NASA and the Apollo spaceflights of 1960s and 1970s were impressive, but NASA and the Gateway spaceship of the 2020s will lead us into a broad and much needed revolution in reusable super high 3,000 to 14,000+ Isp performance electric space propulsion system powered spacecraft that will enable cost effective and sustainable spaceflights to the Moon and many other useful destinations across our Solar System.
“NASA’s Solar Electric Propulsion (SEP) project is developing critical technologies to enable government and commercial customers to extend the length and capabilities of ambitious new exploration and science missions. Advanced propulsion technologies such as SEP deliver the right mix of cost savings, safety and superior propulsive power to support a variety of next-generation journeys to destinations in deep space.”
And, “The Solar Electric Propulsion project will demonstrate key technologies necessary for robotic and human exploration-class solar electric transportation systems as well as highly efficient orbit transfer capabilities for commercial space operations and science missions. The first element of NASA’s Lunar Orbital Platform-Gateway will demonstrate the use of advanced, high-power SEP to maintain the gateway’s position and move it through orbits.”
From: “Solar Electric Propulsion (SEP)”
NASA is quietly leading a revolution in cost effective space transportation during our Cold War II.
If we Americans are too “polarized”, lacking in vision, and enthralled by the cult of ‘Mars colonies soon’ with highly CO2 polluting and inefficient methane powered rockets and thus unable or unwilling to exploit the many opportunities offered by highly propellant efficient electric space propulsion systems, several other countries are also fully capable of leading that space transportation revolution and reaping the many benefits of that revolution.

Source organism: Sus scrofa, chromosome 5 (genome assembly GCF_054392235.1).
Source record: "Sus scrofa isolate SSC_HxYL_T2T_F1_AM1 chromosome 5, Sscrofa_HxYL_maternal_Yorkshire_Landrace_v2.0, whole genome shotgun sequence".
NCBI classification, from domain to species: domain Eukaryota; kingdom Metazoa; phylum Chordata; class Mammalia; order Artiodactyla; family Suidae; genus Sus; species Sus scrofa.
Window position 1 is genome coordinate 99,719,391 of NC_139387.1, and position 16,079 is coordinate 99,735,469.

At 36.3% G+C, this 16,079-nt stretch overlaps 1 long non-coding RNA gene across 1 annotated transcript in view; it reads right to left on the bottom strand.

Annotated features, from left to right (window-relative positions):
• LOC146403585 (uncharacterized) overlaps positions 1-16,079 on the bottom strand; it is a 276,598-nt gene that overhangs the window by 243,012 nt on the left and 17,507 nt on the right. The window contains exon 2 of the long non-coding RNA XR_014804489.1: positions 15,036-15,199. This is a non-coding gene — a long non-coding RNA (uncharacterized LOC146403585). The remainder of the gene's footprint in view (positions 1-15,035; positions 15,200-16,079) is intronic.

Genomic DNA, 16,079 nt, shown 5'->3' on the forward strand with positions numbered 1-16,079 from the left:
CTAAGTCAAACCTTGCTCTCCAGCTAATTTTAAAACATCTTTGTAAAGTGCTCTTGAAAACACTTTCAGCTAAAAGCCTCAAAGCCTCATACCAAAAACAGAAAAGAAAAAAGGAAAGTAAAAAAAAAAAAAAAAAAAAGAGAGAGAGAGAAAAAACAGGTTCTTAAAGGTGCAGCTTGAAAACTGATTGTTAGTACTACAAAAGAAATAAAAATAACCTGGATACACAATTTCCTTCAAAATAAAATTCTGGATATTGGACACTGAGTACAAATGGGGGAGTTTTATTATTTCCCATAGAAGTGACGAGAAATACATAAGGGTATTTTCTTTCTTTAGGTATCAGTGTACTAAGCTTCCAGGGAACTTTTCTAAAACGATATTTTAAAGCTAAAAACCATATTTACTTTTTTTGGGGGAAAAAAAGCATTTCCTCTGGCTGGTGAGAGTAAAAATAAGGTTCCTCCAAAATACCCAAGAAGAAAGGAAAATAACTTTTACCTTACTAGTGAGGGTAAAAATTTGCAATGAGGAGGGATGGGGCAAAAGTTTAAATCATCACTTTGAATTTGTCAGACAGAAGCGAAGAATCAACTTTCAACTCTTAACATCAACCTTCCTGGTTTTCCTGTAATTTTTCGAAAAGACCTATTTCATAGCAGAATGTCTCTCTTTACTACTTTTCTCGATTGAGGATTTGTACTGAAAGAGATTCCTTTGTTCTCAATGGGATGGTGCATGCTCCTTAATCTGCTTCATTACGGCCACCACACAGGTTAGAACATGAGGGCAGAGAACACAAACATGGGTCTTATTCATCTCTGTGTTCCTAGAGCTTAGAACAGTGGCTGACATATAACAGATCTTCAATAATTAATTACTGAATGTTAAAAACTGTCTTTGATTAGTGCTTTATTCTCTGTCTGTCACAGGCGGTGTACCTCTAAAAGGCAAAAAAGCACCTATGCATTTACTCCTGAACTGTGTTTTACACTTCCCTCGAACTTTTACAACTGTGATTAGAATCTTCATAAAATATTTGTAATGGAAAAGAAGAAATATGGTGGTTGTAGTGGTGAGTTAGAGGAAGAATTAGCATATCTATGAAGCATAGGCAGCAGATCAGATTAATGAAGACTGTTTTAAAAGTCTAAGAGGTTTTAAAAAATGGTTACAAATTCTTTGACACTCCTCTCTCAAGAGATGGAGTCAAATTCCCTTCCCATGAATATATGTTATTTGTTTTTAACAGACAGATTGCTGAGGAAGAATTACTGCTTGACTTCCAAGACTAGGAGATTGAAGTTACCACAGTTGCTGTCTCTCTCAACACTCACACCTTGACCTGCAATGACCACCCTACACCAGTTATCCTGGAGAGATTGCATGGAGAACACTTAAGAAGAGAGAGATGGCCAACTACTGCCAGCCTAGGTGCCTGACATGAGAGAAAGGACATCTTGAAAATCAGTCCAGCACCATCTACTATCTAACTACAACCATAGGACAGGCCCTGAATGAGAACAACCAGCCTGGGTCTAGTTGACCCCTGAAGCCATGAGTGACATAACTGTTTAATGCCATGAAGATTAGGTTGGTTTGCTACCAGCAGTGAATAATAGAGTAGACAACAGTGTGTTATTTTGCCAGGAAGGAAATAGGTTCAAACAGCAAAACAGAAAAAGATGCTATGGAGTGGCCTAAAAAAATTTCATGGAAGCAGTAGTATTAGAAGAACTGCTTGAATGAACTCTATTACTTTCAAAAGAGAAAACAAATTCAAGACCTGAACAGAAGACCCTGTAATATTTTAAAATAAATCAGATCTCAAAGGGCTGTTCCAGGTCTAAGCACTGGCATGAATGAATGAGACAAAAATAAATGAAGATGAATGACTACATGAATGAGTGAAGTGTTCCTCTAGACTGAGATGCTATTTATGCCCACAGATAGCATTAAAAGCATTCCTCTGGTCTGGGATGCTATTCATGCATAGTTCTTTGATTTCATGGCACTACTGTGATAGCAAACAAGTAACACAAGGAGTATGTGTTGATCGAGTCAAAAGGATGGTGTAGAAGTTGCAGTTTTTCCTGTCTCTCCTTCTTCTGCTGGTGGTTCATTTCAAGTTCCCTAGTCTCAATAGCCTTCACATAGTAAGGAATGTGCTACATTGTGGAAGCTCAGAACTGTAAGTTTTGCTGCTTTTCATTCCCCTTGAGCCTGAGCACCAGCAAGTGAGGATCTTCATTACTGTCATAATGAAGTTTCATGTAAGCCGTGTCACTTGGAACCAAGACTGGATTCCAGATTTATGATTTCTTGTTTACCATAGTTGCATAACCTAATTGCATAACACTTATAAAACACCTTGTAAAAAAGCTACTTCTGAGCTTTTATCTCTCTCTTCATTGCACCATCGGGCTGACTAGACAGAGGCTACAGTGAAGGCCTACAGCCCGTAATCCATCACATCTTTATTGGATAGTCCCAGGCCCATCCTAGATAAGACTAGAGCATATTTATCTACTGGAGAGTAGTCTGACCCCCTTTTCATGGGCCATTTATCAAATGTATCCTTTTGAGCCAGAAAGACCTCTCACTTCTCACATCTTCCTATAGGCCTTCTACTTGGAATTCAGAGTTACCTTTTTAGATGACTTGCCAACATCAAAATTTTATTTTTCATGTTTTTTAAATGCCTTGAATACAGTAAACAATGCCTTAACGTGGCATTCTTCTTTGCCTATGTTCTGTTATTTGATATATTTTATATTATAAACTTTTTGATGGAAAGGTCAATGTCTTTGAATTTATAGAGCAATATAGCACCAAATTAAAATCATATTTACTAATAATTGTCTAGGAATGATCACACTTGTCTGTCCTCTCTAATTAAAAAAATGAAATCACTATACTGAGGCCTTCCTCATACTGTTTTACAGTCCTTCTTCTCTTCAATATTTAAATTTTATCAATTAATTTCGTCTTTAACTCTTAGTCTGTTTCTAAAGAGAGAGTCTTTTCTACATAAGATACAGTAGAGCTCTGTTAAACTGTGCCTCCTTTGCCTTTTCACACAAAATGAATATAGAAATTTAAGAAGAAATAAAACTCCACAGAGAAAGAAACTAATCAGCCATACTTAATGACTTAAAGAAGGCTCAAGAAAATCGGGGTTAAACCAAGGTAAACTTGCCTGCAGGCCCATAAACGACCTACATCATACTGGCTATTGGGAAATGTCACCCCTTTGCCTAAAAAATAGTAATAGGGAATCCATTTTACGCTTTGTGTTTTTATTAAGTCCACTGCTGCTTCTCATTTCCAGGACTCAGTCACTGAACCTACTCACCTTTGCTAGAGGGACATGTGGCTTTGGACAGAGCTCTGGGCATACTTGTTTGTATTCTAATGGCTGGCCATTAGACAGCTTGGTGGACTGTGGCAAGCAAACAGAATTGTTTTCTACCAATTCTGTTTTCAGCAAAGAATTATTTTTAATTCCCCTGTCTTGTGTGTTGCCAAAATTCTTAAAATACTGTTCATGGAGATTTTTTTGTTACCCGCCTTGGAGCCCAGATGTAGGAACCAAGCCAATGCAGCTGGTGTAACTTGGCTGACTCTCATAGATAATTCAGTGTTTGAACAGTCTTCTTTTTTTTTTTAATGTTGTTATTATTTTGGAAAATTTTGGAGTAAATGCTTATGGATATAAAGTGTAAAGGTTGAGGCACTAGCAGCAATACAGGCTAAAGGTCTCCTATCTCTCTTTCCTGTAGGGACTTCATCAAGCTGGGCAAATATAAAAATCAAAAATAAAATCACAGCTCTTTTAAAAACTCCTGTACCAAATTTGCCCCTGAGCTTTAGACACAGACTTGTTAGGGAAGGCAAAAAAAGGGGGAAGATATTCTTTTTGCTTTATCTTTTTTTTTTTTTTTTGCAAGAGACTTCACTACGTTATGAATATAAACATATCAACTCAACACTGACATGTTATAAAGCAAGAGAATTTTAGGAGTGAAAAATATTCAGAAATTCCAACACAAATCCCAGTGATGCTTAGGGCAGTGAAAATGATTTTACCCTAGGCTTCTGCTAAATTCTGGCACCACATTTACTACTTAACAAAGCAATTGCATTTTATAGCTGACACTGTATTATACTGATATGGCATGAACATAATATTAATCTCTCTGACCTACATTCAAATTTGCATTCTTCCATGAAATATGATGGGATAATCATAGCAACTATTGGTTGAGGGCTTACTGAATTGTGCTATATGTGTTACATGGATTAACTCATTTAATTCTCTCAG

“Psyche is a planned orbiter mission that will explore the origin of planetary cores by studying the metallic asteroid 16 Psyche.”
And, “The SPT-140 (SPT stands for Stationary Plasma Thruster) is a production line commercial propulsion system that was invented in Russia by OKB Fakel and developed by NASA’s Glenn Research Center, Space Systems Loral, and Pratt & Whitney since the late 1980s. The SPT-140 thruster was first tested in US as a 3.5 kW unit in 2002 as part of the Air Force Integrated High Payoff Rocket Propulsion Technology program. Using solar electric thrusters will allow the spacecraft to arrive at 16 Psyche (at 3.3 astronomical units) much faster while consuming only 10% of the propellant it would need using conventional chemical propulsion.”
From: “Psyche (spacecraft)” Wikipedia
“revolution in cost effective space transportation”.
I’m not seeing this as SLS is vastly more expensive and unproductive as contrasted with Falcon Heavy.
If given the full support of informed Americans, NASA will lead America and the rest of the Home Planet in doing cost effective missions with propellant efficient solar and nuclear electric space propulsion system powered spacecraft and in using nuclear thermal rocket powered Landers across our Solar System.